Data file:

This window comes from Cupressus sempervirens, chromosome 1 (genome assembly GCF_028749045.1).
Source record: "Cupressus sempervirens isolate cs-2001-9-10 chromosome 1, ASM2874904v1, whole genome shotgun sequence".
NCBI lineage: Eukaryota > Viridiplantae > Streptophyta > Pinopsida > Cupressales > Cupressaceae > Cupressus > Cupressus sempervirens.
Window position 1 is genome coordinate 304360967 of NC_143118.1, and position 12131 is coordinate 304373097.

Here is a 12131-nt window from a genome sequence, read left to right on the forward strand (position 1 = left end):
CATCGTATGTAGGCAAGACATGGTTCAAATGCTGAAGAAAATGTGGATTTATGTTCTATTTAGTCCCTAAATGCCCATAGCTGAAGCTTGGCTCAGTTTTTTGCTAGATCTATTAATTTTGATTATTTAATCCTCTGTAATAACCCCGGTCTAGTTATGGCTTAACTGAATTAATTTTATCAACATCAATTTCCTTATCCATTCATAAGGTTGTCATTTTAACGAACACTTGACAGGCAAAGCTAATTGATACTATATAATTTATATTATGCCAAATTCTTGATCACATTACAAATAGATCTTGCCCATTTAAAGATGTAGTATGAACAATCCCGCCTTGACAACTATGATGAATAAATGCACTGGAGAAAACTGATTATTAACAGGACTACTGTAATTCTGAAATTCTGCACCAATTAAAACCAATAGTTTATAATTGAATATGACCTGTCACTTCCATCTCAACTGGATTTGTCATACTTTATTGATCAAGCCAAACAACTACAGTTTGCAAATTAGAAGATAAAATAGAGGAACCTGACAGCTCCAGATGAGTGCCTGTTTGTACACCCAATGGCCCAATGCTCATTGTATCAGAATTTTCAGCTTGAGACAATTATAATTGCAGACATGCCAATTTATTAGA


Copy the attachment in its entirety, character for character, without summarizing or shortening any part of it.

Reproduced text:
This window comes from Cupressus sempervirens, chromosome 1 (genome assembly GCF_028749045.1).
Source record: "Cupressus sempervirens isolate cs-2001-9-10 chromosome 1, ASM2874904v1, whole genome shotgun sequence".
NCBI lineage: Eukaryota > Viridiplantae > Streptophyta > Pinopsida > Cupressales > Cupressaceae > Cupressus > Cupressus sempervirens.
Window position 1 is genome coordinate 304360967 of NC_143118.1, and position 12131 is coordinate 304373097.

Here is a 12131-nt window from a genome sequence, read left to right on the forward strand (position 1 = left end):
CATCGTATGTAGGCAAGACATGGTTCAAATGCTGAAGAAAATGTGGATTTATGTTCTATTTAGTCCCTAAATGCCCATAGCTGAAGCTTGGCTCAGTTTTTTGCTAGATCTATTAATTTTGATTATTTAATCCTCTGTAATAACCCCGGTCTAGTTATGGCTTAACTGAATTAATTTTATCAACATCAATTTCCTTATCCATTCATAAGGTTGTCATTTTAACGAACACTTGACAGGCAAAGCTAATTGATACTATATAATTTATATTATGCCAAATTCTTGATCACATTACAAATAGATCTTGCCCATTTAAAGATGTAGTATGAACAATCCCGCCTTGACAACTATGATGAATAAATGCACTGGAGAAAACTGATTATTAACAGGACTACTGTAATTCTGAAATTCTGCACCAATTAAAACCAATAGTTTATAATTGAATATGACCTGTCACTTCCATCTCAACTGGATTTGTCATACTTTATTGATCAAGCCAAACAACTACAGTTTGCAAATTAGAAGATAAAATAGAGGAACCTGACAGCTCCAGATGAGTGCCTGTTTGTACACCCAATGGCCCAATGCTCATTGTATCAGAATTTTCAGCTTGAGACAATTATAATTGCAGACATGCCAATTTATTAGA